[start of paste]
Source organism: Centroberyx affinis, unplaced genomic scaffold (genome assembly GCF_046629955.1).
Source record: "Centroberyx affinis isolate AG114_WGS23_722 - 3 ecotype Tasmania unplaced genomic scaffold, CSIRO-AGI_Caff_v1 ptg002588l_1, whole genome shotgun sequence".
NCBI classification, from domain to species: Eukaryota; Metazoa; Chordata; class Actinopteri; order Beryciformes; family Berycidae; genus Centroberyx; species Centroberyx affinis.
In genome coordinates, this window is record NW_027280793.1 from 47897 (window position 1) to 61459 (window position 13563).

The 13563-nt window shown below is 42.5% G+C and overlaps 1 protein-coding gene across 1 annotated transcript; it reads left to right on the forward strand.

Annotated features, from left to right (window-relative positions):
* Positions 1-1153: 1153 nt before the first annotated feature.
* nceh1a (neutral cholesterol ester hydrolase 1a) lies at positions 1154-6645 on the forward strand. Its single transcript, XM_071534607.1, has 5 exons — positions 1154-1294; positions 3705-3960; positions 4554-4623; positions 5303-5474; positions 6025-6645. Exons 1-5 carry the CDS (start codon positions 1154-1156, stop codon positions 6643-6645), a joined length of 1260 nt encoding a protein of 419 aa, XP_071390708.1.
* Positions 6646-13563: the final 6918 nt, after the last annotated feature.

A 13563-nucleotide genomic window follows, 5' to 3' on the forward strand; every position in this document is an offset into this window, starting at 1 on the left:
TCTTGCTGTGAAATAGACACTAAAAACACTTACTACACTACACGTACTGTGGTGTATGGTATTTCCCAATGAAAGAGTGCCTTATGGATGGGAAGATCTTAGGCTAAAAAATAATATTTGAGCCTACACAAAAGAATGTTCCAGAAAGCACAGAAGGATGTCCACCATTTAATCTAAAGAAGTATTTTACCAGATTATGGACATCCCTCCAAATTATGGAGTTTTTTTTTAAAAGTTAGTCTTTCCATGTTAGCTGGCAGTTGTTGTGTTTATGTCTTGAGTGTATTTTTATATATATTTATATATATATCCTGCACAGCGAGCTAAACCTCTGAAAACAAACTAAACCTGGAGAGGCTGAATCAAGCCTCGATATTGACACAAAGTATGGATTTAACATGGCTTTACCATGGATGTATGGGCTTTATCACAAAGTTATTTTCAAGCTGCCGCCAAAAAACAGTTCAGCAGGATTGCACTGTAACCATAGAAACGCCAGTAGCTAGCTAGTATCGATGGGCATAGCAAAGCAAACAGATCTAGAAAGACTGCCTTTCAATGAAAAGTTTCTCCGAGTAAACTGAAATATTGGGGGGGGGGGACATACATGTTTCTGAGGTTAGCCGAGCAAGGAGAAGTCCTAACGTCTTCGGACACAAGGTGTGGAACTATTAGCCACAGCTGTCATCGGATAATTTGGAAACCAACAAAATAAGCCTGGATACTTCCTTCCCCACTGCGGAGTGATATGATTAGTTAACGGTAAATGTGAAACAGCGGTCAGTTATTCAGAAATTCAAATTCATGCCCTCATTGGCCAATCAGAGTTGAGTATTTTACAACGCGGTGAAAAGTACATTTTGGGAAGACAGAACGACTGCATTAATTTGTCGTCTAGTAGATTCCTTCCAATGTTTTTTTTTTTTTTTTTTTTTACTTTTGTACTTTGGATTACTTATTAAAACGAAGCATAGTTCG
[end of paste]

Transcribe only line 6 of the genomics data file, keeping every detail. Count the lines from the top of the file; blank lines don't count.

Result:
Annotated features, from left to right (window-relative positions):